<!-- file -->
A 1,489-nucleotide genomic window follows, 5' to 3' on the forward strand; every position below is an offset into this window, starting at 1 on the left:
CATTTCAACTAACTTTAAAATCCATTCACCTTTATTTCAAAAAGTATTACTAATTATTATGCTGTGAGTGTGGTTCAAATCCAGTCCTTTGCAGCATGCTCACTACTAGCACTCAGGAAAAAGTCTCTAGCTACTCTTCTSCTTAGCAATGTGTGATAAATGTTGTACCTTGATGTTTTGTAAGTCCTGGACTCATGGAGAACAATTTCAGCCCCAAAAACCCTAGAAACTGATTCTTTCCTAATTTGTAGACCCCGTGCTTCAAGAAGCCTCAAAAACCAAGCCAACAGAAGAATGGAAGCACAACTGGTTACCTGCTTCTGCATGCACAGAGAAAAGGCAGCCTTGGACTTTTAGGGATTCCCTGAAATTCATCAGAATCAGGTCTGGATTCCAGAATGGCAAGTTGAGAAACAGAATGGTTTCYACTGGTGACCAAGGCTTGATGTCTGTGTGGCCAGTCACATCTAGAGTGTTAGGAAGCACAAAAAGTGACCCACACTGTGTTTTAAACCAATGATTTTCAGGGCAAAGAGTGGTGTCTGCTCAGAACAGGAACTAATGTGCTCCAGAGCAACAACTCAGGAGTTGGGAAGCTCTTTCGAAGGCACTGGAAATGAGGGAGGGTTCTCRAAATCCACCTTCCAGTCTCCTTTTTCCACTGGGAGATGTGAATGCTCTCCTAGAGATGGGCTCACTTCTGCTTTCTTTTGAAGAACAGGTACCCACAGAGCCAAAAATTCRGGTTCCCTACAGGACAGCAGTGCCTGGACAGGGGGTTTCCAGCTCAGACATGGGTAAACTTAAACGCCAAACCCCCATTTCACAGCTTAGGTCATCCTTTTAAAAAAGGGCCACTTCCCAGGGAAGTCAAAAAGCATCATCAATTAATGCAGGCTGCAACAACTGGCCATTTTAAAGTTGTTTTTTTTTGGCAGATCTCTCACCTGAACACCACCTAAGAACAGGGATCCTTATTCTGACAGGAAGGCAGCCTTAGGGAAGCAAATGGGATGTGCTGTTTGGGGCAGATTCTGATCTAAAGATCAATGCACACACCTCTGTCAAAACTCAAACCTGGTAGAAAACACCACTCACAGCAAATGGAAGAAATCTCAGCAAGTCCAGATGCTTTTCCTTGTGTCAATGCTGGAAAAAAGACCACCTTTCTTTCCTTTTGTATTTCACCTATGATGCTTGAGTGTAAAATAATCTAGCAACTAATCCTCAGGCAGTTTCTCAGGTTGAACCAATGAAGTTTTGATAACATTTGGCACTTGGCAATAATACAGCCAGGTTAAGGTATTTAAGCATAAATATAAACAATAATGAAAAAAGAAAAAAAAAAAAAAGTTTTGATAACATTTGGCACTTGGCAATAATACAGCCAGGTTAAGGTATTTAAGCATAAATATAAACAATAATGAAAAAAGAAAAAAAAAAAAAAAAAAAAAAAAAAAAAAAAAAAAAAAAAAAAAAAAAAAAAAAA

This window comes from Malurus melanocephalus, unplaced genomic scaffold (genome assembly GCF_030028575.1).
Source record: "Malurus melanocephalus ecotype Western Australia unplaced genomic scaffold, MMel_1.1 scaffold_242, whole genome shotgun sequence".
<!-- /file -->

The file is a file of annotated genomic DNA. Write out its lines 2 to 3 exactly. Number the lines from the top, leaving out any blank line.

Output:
CATTTCAACTAACTTTAAAATCCATTCACCTTTATTTCAAAAAGTATTACTAATTATTATGCTGTGAGTGTGGTTCAAATCCAGTCCTTTGCAGCATGCTCACTACTAGCACTCAGGAAAAAGTCTCTAGCTACTCTTCTSCTTAGCAATGTGTGATAAATGTTGTACCTTGATGTTTTGTAAGTCCTGGACTCATGGAGAACAATTTCAGCCCCAAAAACCCTAGAAACTGATTCTTTCCTAATTTGTAGACCCCGTGCTTCAAGAAGCCTCAAAAACCAAGCCAACAGAAGAATGGAAGCACAACTGGTTACCTGCTTCTGCATGCACAGAGAAAAGGCAGCCTTGGACTTTTAGGGATTCCCTGAAATTCATCAGAATCAGGTCTGGATTCCAGAATGGCAAGTTGAGAAACAGAATGGTTTCYACTGGTGACCAAGGCTTGATGTCTGTGTGGCCAGTCACATCTAGAGTGTTAGGAAGCACAAAAAGTGACCCACACTGTGTTTTAAACCAATGATTTTCAGGGCAAAGAGTGGTGTCTGCTCAGAACAGGAACTAATGTGCTCCAGAGCAACAACTCAGGAGTTGGGAAGCTCTTTCGAAGGCACTGGAAATGAGGGAGGGTTCTCRAAATCCACCTTCCAGTCTCCTTTTTCCACTGGGAGATGTGAATGCTCTCCTAGAGATGGGCTCACTTCTGCTTTCTTTTGAAGAACAGGTACCCACAGAGCCAAAAATTCRGGTTCCCTACAGGACAGCAGTGCCTGGACAGGGGGTTTCCAGCTCAGACATGGGTAAACTTAAACGCCAAACCCCCATTTCACAGCTTAGGTCATCCTTTTAAAAAAGGGCCACTTCCCAGGGAAGTCAAAAAGCATCATCAATTAATGCAGGCTGCAACAACTGGCCATTTTAAAGTTGTTTTTTTTTGGCAGATCTCTCACCTGAACACCACCTAAGAACAGGGATCCTTATTCTGACAGGAAGGCAGCCTTAGGGAAGCAAATGGGATGTGCTGTTTGGGGCAGATTCTGATCTAAAGATCAATGCACACACCTCTGTCAAAACTCAAACCTGGTAGAAAACACCACTCACAGCAAATGGAAGAAATCTCAGCAAGTCCAGATGCTTTTCCTTGTGTCAATGCTGGAAAAAAGACCACCTTTCTTTCCTTTTGTATTTCACCTATGATGCTTGAGTGTAAAATAATCTAGCAACTAATCCTCAGGCAGTTTCTCAGGTTGAACCAATGAAGTTTTGATAACATTTGGCACTTGGCAATAATACAGCCAGGTTAAGGTATTTAAGCATAAATATAAACAATAATGAAAAAAGAAAAAAAAAAAAAAGTTTTGATAACATTTGGCACTTGGCAATAATACAGCCAGGTTAAGGTATTTAAGCATAAATATAAACAATAATGAAAAAAGAAAAAAAAAAAAAAAAAAAAAAAAAAAAAAAAAAAAAAAAAAAAAAAAAAAAAAAA

This window comes from Malurus melanocephalus, unplaced genomic scaffold (genome assembly GCF_030028575.1).